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WASHINGTON — Congressional Democrats said Tuesday that they had developed legislation to override the Supreme Court decision on contraceptives. The bill would ensure that women have access to coverage for birth control even if they work for businesses that have religious objections.

The bill, developed in consultation with the Obama administration, would require for-profit corporations like Hobby Lobby Stores to provide and pay for contraceptive coverage, along with other preventive services, under the Affordable Care Act.

The measure could be on the Senate floor as early as next week, Senate Democrats said.

“Your health-care decisions are not your boss’s business,” said Sen. Patty Murray, D-Wash., who led efforts by Senate Democrats to respond to the court ruling. “Since the Supreme Court decided it will not protect women’s access to health care, I will.”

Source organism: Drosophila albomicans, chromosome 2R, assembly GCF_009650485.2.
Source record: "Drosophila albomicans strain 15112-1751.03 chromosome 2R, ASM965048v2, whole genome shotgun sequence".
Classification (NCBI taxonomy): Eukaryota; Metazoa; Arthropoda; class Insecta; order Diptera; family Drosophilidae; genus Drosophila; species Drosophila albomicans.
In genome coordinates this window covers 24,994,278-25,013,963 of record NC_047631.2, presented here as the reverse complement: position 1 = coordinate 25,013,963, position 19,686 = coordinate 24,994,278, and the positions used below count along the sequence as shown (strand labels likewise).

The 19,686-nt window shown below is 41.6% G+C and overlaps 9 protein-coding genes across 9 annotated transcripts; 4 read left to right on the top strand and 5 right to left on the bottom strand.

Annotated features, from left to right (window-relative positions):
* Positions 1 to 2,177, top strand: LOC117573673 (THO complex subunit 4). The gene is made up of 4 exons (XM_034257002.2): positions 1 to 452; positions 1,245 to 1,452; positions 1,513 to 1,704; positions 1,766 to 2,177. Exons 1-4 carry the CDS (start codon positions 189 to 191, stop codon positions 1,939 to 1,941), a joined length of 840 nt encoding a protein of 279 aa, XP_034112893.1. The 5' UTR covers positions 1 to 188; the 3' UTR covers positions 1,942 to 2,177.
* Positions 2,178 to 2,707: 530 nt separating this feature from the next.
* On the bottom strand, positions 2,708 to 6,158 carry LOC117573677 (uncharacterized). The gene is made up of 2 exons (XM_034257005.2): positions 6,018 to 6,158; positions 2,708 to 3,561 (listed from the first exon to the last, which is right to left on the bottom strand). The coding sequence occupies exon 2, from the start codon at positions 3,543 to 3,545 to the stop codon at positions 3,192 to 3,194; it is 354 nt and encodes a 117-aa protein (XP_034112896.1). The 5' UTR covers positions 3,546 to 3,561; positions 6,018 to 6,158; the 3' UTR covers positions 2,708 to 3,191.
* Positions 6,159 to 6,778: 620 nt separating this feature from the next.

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House Democrats are developing a companion bill. But it faces long odds in the House, which is controlled by the GOP. Speaker John Boehner described the Hobby Lobby decision last week as “a victory for religious freedom.”

The Supreme Court said in its decision that a federal rule requiring many employers to provide contraceptive coverage for female employees was unlawful because it violated a 1993 law, the Religious Freedom Restoration Act. That law says that the government “shall not substantially burden a person’s exercise of religion” unless the burden is “the least restrictive means” to advance “a compelling governmental interest.” The court said that a family-owned for-profit corporation may engage in “the exercise of religion” like a person.

Murray’s bill criticizes the Supreme Court’s majority opinion and repudiates it by declaring that “employers may not discriminate against their female employees” in coverage of preventive health services. It says that an employer “shall not deny coverage of a specific health care item or service” where coverage is required under federal law. Moreover, it says, this requirement shall apply to employers notwithstanding the Religious Freedom Restoration Act. The bill explicitly preserves federal rules that provide an exemption for churches and other houses of worship that have religious objections to providing coverage for some or all contraceptives.

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